Easter Changes Everything
When it comes to grasping the importance of the Easter story you struggle to top the well-known phrase of C.S. Lewis who wrote: ‘Christianity is a statement which, if false, is of no importance, and, if true, is of infinite importance. The one thing it cannot be is moderately important.’
I think the reason I love the statement so much is its ability to cut through so much baggage in order to get to what matters. And let’s face it—Easter has plenty of baggage, a lot of which we freely enjoy so long as it doesn't detract from the main thing. I mean at one level Easter is not pleasant, not pleasant at all. We have torture, humiliation, isolation which all leads to a slow walk to an execution area just outside of a city where people die—in agony, for hours at a time to remind Mr Joe Public that you don’t mess with the emperor of Rome and where at Easter—one man died fixed between two others who was comprehensively innocent of all wrong doing.
Now if this was just another death, we could argue that such loss, as terrible as that was, has no impact on you or me. After all its over two millennia ago. It’s a statistic of history at best—to you and me—not relevant. If this was just another day of Roman humiliation for those for those walking in trespass against Caesar then it goes no further. But this is not just another day—and not simply another life. This is a ground breaking, earth shaking, veil tearing, dead raising day when the universe witnesses a seismic shift in the way she turns. For here, on this day and over this weekend everything changes.
Here, in an act of powerlessness the stranglehold of evil is broken over the whole of creation. When the Roman Centurion declared, ’Surely, this was the Son of God,’ he spoke a compelling truth.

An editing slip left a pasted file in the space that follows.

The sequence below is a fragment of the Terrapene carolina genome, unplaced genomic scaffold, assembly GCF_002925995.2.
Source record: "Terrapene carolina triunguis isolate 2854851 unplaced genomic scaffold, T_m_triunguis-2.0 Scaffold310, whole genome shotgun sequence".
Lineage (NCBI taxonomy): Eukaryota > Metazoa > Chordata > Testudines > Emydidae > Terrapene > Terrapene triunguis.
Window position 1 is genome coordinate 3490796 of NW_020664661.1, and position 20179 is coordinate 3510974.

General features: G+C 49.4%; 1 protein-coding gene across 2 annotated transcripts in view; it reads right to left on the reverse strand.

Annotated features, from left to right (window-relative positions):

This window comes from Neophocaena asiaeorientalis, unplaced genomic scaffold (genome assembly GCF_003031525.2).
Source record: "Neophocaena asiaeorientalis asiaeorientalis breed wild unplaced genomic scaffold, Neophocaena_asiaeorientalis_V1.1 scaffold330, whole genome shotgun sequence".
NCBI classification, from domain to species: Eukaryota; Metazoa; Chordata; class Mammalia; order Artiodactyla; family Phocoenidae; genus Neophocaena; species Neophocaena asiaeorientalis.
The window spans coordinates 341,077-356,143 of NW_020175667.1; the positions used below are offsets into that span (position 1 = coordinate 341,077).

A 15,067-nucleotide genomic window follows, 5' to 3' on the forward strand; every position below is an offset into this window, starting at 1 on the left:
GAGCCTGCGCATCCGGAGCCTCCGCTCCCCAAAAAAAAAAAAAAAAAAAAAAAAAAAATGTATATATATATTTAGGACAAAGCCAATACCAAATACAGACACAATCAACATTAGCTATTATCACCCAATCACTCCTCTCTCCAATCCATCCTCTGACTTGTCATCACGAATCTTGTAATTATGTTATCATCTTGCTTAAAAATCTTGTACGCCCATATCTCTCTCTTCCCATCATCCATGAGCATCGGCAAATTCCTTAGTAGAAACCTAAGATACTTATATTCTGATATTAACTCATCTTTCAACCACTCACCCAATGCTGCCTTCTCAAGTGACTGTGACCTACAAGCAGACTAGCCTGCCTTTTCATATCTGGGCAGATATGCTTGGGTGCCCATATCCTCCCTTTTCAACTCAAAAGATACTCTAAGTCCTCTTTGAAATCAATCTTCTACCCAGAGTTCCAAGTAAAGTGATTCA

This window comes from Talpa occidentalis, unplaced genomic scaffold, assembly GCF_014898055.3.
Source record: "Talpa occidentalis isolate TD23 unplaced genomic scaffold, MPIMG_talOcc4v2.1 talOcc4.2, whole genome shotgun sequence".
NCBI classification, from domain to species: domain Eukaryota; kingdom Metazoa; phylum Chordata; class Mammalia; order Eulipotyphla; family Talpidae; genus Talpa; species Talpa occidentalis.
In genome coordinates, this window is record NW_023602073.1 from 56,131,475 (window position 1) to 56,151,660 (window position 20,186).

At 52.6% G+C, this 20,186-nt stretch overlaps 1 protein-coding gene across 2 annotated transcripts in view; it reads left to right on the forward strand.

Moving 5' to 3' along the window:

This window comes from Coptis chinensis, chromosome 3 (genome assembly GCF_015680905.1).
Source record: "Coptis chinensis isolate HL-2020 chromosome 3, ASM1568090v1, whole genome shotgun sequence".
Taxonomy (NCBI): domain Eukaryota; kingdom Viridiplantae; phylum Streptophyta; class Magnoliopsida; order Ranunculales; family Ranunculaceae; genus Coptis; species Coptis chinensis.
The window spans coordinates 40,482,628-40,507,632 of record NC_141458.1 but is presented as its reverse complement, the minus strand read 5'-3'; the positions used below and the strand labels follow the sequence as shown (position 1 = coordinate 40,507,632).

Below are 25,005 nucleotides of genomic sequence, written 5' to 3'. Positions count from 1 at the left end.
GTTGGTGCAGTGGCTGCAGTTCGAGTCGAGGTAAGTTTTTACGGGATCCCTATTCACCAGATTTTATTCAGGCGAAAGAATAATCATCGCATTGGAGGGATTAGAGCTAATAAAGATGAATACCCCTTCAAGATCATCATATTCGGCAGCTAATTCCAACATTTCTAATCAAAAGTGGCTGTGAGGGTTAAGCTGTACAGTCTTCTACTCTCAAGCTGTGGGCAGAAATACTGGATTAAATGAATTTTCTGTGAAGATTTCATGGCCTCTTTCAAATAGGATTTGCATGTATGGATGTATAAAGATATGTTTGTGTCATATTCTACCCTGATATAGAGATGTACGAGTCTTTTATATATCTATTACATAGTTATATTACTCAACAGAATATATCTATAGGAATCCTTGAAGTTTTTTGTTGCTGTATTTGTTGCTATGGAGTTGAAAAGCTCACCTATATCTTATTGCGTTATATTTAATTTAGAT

The Son of God hung naked before his mockers –his humiliation covering their shame; his innocence taking away their guilt. And not only theirs—but yours, and mine and indeed the shame of a world fallen, broken, and lost.
His final words—’It is finished’ capture the completeness of a life lived for the will of his Father. And those words echo through time and speak a message of hope to us all. He has finished what we couldn't achieve. The power of sin is broken, the purpose of satan is destroyed and a new life becomes your life and mine—not because either you or me deserve it, or have earned it; no, new life comes to us because we are loved—and that is why Lewis’ statement of Christianity is so compelling.
Leadership that lacks inspiration is likely to fail because people are looking for more in their leaders than simply organisational competence. To tick all the right boxes to prove we are doing a job well is not in practice a sign that a job is being done well. It's only a sign that it is being managed well, but there is a big difference between management and leadership.
So when Sir Michael Wilshaw, the head of Ofsted says there is an 'urgent need for good leaders in our schools, he is not wrong but he is short on the full truth of what makes an inspirational leader.
I agree that if we want to discover great people to lead our schools then we should pay the right money in order to attract the best candidates but this should not be the only motivator for attracting people to important roles. People need more than simply cash to commit: they need a fuller grasp of what it means to live and work vocationally, since this is the route to discovering inspirational leadership.
Living vocationally is about creating a culture that allows individuals to flourish and to feel the contribution they bring is adding value to the community. The challenge is that as communities crumble and the sense of togetherness is lost it leads to a more individualistic way of living which means we are less likely to live sacrificially for the whole because the whole is no longer clear to see. In such a society we are likely to take a view of success in terms of what we accumulate for ourselves as equal to or above what we give to the community and this, in part, has got to be one of the challenges society faces.
Great leaders are not created on the basis of pay scales - they are rather released into environments where their tenacity for change and inspiration to see a better future can be out worked in contexts and environments and this includes education, business, health care, faith communities, etc.
If we want to see great leadership then yes, let's pay for it. If we value education then yes, let's champion the cause. But if we want to raise up a new generation of leaders who can provide direction for the future then let's teach the values that makes for great leaders like: resilience, foresight, courage, generosity and hope. Such things can not be bought but actually add value that is difficult to quantify and almost impossible to monetise, but that, in reality is what sets inspirational leaders apart.